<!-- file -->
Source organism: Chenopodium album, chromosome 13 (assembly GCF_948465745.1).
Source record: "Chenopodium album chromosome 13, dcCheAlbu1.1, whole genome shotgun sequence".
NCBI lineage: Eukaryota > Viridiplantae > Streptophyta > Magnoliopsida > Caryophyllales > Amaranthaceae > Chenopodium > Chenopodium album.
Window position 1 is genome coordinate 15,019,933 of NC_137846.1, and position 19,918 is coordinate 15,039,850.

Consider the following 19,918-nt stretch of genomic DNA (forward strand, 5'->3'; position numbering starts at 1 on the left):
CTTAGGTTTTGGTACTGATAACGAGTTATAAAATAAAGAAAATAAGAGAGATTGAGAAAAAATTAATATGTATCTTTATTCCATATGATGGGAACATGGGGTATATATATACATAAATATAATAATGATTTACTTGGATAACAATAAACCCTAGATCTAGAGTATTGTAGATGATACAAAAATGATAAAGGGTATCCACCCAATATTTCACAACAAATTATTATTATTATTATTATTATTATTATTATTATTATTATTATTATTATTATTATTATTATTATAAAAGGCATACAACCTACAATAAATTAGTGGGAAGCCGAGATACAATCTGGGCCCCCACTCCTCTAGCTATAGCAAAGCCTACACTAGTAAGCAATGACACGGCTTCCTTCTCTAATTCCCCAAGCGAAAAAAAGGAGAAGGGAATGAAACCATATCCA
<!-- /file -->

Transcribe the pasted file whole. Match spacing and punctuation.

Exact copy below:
Source organism: Chenopodium album, chromosome 13 (assembly GCF_948465745.1).
Source record: "Chenopodium album chromosome 13, dcCheAlbu1.1, whole genome shotgun sequence".
NCBI lineage: Eukaryota > Viridiplantae > Streptophyta > Magnoliopsida > Caryophyllales > Amaranthaceae > Chenopodium > Chenopodium album.
Window position 1 is genome coordinate 15,019,933 of NC_137846.1, and position 19,918 is coordinate 15,039,850.

Consider the following 19,918-nt stretch of genomic DNA (forward strand, 5'->3'; position numbering starts at 1 on the left):
CTTAGGTTTTGGTACTGATAACGAGTTATAAAATAAAGAAAATAAGAGAGATTGAGAAAAAATTAATATGTATCTTTATTCCATATGATGGGAACATGGGGTATATATATACATAAATATAATAATGATTTACTTGGATAACAATAAACCCTAGATCTAGAGTATTGTAGATGATACAAAAATGATAAAGGGTATCCACCCAATATTTCACAACAAATTATTATTATTATTATTATTATTATTATTATTATTATTATTATTATTATTATTATTATTATTATAAAAGGCATACAACCTACAATAAATTAGTGGGAAGCCGAGATACAATCTGGGCCCCCACTCCTCTAGCTATAGCAAAGCCTACACTAGTAAGCAATGACACGGCTTCCTTCTCTAATTCCCCAAGCGAAAAAAAGGAGAAGGGAATGAAACCATATCCA